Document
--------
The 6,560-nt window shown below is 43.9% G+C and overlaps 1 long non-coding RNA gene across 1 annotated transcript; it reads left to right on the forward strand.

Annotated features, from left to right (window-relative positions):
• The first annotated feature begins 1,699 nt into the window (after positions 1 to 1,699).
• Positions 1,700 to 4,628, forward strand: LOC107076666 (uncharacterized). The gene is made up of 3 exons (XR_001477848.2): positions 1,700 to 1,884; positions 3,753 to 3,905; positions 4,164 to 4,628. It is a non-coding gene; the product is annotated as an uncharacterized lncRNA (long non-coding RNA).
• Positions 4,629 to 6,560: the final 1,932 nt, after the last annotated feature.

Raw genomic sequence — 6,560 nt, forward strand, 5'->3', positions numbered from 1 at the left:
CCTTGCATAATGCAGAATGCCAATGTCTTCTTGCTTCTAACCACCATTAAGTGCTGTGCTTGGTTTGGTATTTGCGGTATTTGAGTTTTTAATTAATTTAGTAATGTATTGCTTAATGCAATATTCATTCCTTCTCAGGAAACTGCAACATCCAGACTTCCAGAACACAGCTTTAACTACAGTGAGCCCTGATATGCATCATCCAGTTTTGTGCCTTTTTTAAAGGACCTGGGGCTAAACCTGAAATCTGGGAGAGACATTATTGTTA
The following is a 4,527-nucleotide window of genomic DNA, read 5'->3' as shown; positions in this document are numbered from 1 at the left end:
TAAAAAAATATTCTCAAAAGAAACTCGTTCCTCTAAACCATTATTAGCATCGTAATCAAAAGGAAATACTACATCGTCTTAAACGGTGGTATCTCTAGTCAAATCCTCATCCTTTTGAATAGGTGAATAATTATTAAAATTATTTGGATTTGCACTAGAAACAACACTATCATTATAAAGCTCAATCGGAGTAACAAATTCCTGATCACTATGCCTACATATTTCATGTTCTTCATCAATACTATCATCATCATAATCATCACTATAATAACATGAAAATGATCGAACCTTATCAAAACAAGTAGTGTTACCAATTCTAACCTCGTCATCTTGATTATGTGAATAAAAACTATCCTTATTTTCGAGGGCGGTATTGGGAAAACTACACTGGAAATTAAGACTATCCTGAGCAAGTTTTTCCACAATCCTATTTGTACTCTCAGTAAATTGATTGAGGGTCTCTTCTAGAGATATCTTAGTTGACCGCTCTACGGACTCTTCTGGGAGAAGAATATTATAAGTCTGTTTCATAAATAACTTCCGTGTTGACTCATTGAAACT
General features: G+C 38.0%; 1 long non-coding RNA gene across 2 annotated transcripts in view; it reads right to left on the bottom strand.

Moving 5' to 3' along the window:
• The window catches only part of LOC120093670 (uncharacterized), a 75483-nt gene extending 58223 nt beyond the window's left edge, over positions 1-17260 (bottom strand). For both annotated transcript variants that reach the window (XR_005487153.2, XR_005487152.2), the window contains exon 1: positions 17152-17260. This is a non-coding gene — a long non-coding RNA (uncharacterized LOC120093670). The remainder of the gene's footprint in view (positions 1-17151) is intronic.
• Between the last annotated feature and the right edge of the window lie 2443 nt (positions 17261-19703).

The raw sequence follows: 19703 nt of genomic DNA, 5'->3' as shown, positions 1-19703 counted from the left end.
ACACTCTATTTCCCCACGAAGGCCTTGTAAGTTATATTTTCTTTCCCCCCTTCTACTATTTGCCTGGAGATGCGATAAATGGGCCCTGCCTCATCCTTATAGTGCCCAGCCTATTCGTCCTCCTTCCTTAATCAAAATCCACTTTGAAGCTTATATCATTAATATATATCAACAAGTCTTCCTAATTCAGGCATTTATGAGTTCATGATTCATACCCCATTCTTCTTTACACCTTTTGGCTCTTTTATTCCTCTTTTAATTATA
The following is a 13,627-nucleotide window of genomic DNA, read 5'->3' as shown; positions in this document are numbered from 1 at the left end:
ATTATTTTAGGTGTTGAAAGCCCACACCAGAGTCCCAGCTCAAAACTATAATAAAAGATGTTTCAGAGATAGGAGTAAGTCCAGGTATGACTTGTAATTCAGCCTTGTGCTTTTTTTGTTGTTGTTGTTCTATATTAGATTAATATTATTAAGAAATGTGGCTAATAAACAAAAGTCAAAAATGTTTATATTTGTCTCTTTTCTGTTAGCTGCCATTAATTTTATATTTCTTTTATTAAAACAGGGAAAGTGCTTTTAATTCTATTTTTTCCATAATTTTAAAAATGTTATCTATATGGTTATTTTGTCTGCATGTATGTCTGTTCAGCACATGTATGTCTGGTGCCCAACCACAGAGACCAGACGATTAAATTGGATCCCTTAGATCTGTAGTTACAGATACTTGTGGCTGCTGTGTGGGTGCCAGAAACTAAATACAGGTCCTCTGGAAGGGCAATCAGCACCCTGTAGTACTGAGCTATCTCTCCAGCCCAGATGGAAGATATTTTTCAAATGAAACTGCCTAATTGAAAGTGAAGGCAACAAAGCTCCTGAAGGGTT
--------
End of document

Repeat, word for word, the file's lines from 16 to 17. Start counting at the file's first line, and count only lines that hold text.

The following is a 13,627-nucleotide window of genomic DNA, read 5'->3' as shown; positions in this document are numbered from 1 at the left end:
ATTATTTTAGGTGTTGAAAGCCCACACCAGAGTCCCAGCTCAAAACTATAATAAAAGATGTTTCAGAGATAGGAGTAAGTCCAGGTATGACTTGTAATTCAGCCTTGTGCTTTTTTTGTTGTTGTTGTTCTATATTAGATTAATATTATTAAGAAATGTGGCTAATAAACAAAAGTCAAAAATGTTTATATTTGTCTCTTTTCTGTTAGCTGCCATTAATTTTATATTTCTTTTATTAAAACAGGGAAAGTGCTTTTAATTCTATTTTTTCCATAATTTTAAAAATGTTATCTATATGGTTATTTTGTCTGCATGTATGTCTGTTCAGCACATGTATGTCTGGTGCCCAACCACAGAGACCAGACGATTAAATTGGATCCCTTAGATCTGTAGTTACAGATACTTGTGGCTGCTGTGTGGGTGCCAGAAACTAAATACAGGTCCTCTGGAAGGGCAATCAGCACCCTGTAGTACTGAGCTATCTCTCCAGCCCAGATGGAAGATATTTTTCAAATGAAACTGCCTAATTGAAAGTGAAGGCAACAAAGCTCCTGAAGGGTT